Day 155: I suspect everybody reading this has been impacted by the Coronavirus Pandemic in some way. Lockdown measures have created a wave of anxiety that was been felt across the globe. I have spoken to people living in Spain, France and the US who have had not too dissimilar experiences. For me in England the lockdown didn’t feel too bad to start with. My employer was sympathetic and supportive. I enjoyed the novelty of home schooling my children, working into the evening and generally being antisocial. I read more. I watched more TV. I walked more. For me the novelty soon wore off though and my drinking intensified as my isolation became more prominent. I thought I’d appreciate the reopening of the World but I have a mix of emotions towards it. I’m neither scared nor excited. I’m kind of on my guard and wary. For some, the return to “normal” life may be downright frightening. As restrictions continue to lift across most places a lot of research I’ve seen shows that more people than we’d maybe expect are feeling anxious to reconnect.
Numerous surveys throughout the pandemic found that unsurprisingly levels of depression and anxiety were much higher than normal. It’s no secret that diagnosed mental health disorders have been on the rise year on year for the last few decades as our lives become more complex and fast paced. I live in a Country where we work some of the longest hours in the working week globally. Throw in a pandemic and it’s a sad but expected pandemic of a different sort we have on our hands. Look at me, I was already somebody who was a diagnosed depressive who managed this with medication and counselling. What I thought would play out well for me (working from home, the chance to be antisocial and save money, etc.) soon turned into an excuse to stop talking to people, drink my anxiety away and stop caring about how I looked or felt.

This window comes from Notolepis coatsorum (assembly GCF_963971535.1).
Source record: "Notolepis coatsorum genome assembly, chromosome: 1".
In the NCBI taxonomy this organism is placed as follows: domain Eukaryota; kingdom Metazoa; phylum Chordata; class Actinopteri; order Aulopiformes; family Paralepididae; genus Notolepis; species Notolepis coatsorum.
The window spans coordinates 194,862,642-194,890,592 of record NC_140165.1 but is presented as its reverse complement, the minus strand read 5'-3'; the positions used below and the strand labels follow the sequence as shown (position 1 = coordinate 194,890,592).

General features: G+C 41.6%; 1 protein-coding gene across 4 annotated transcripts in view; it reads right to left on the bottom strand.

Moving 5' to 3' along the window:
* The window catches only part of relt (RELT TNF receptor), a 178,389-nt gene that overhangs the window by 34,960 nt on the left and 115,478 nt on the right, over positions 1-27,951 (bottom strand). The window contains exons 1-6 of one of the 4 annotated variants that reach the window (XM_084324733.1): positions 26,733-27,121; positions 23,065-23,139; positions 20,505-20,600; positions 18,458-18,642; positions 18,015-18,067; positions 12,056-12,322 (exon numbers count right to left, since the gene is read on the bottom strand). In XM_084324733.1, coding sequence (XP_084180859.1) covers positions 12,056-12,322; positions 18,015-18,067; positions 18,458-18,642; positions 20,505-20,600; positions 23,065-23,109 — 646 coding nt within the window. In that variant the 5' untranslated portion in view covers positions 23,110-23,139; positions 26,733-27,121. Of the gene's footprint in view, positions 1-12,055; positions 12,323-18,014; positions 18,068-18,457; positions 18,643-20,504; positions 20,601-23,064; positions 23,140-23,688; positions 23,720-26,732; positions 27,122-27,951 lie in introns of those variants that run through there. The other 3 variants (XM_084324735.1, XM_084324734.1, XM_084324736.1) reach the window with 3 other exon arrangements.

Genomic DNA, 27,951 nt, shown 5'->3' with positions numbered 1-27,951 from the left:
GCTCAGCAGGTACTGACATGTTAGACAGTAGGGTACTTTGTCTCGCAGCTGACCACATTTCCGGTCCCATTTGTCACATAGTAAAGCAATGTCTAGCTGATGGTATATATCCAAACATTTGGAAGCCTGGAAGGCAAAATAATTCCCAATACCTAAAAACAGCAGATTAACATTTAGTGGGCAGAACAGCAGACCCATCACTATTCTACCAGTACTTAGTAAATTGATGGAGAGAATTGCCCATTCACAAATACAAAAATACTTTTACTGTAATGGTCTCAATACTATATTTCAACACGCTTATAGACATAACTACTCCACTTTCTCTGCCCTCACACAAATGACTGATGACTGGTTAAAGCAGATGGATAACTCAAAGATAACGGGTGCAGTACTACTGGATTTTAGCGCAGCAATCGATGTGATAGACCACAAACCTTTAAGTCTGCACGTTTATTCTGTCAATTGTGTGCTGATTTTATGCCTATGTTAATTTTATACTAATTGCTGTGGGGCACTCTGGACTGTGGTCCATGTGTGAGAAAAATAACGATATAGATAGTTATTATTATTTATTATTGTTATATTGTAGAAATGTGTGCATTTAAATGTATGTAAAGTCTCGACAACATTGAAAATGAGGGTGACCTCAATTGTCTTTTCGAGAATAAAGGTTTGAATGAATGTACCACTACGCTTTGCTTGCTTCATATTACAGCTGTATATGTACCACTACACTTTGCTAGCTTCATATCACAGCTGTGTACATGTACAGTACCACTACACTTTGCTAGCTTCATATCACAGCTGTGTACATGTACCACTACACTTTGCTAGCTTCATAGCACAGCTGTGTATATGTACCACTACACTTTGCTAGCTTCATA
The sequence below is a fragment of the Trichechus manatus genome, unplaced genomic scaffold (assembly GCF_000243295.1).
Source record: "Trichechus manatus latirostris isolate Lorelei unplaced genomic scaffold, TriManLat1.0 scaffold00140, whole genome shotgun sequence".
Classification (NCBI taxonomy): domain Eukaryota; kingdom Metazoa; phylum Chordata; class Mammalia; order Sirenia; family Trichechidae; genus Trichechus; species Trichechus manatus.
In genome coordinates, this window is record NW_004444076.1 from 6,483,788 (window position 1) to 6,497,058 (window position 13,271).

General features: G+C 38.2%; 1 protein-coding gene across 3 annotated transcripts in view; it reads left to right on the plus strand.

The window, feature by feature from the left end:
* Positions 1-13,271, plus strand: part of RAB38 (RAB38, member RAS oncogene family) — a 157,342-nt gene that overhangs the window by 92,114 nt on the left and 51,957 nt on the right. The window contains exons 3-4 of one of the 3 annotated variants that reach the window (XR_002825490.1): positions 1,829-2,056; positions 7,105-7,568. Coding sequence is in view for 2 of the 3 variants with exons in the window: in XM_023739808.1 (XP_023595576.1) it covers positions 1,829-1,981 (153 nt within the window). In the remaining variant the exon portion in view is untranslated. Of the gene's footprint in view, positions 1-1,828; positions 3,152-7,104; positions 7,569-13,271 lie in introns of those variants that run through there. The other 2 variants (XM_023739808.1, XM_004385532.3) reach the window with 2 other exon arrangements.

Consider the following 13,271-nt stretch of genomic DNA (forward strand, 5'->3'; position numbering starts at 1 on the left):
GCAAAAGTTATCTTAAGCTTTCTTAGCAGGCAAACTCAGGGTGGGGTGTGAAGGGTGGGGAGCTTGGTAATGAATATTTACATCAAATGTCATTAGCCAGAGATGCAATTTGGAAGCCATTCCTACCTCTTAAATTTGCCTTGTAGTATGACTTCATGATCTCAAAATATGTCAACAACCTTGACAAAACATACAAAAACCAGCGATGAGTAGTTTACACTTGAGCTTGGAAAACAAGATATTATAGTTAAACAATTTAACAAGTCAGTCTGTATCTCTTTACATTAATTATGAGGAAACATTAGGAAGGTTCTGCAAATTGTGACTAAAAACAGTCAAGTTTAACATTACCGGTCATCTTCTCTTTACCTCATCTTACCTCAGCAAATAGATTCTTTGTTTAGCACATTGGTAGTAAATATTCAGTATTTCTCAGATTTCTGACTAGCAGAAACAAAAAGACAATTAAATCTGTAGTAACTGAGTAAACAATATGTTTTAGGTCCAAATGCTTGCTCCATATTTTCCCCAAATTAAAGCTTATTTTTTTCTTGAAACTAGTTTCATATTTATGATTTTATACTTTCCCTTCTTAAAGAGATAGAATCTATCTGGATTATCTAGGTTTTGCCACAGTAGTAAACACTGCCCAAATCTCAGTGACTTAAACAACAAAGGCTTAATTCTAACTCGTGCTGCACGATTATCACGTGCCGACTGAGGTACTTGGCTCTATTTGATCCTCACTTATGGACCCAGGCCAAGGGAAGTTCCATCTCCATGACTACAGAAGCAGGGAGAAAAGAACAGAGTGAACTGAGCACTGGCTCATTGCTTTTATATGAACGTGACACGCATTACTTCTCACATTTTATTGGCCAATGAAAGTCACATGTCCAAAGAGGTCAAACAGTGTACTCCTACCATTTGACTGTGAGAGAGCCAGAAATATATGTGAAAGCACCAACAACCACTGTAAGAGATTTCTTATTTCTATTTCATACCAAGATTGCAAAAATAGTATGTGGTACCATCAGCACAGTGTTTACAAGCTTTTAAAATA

This wave of mental health issues across the UK and beyond is being described as a potential ‘mental health crisis’ – and while this is a trend that health experts will continue to monitor closely, there are also concerns when it comes to how well people will readjust once restrictions are lifted.
Researchers are particularly concerned about those with social anxiety and I’d agree. That is the type of anxiety I have felt most of all in recent months as social interaction has been allowed with less restrictions in place. While many are excited to reconnect with their friends, family, and work colleagues, those with social anxiety may experience anxiety as they begin to socialise again. One reason for this may be due to a reduction in social exposure. I look at my life pre-pandemic for example. I worked full time in an office full of people in a role where engaging with colleagues face to face in meetings and presentations was a norm. I went to football matches and loved the pub. I facilitated a weekly Quiz Night at my village pub. Then nothing for 18 months.